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Smooth-coated otter sighted in Krishna mangrove

Smooth-coated otter sighted in Krishna mangrove

Smooth-coated otter was sighted for the first time in the mangrove forest adjacent to the Krishna Wildlife Sanctuary in Krishna district, Andhra Pradesh.

Seven otters, including a family of four, were found in a playful mood. They were photographed while preying on the fish in the brackish waters.

The forest authorities with the support of a local wetland researcher, A. Venkata Appa Rao, have documented the presence of the Smooth-coated otter in the mangrove forests and brackish water channels in Eelachetladibba and Lankevennedibba and other areas outside the sanctuary.

As per the Wildlife Division of the Forest Department, Eluru, there was not a single sighting of the otter in the Krishna Wildlife Sanctuary to document until now.

About smooth-coated otter

 The smooth-coated otter is a species of otter, the only extant representative of the genus Lutrogale.

 The species is found in most of the Indian Subcontinent and eastwards to Southeast Asia. An isolated population of the species is also found in the marshes of Iraq.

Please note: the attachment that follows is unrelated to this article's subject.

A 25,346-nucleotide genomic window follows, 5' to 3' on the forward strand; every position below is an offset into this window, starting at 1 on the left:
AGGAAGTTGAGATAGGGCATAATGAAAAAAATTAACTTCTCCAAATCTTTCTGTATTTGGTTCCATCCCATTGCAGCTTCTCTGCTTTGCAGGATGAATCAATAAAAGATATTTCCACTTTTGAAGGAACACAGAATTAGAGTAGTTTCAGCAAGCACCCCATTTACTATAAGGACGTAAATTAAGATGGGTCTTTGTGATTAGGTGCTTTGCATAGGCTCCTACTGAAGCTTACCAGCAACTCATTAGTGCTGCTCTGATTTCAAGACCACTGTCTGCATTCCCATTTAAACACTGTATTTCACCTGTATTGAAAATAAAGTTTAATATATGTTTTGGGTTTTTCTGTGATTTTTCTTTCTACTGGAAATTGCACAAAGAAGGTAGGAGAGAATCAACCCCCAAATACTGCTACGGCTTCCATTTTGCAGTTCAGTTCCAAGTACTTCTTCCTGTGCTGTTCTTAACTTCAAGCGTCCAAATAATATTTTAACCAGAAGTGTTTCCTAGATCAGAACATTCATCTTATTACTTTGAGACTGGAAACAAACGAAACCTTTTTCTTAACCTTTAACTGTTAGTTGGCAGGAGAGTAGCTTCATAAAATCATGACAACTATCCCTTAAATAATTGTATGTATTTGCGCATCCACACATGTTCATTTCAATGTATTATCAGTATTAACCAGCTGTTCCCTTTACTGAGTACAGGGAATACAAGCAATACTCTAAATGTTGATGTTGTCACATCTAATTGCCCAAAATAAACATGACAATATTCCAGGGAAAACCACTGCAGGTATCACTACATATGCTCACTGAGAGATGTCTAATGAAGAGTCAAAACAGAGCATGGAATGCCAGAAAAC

The fur of this species is smoother and shorter than that of other otters.

 They weigh from 7 to 11 kg in weight and measure 59 to 64 cm in head-body length, with a tail 37 to 43 cm long.

 They may be distinguished from other species of otters by a more rounded head and a hairless nose in the shape of a distorted diamond.

 According to the International Union for Conservation of Nature (IUCN), conservation status of the smooth-coated otter is vulnerable.

 They predominantly prey on the fish but often eat shrimp and crab.

About Krishna Wildlife Sanctuary

 Krishna Wildlife Sanctuary is a wildlife sanctuary and estuary located in Andhra Pradesh.

 It is one of the rarest eco-regions of the world owing to the fact that it harbours vast tracts of pristine mangrove forests.

 It is believed among conservationists as one of the last remaining tracts of thick primary mangrove forests of South India, which is rapidly disappearing due to absence of protective measures.

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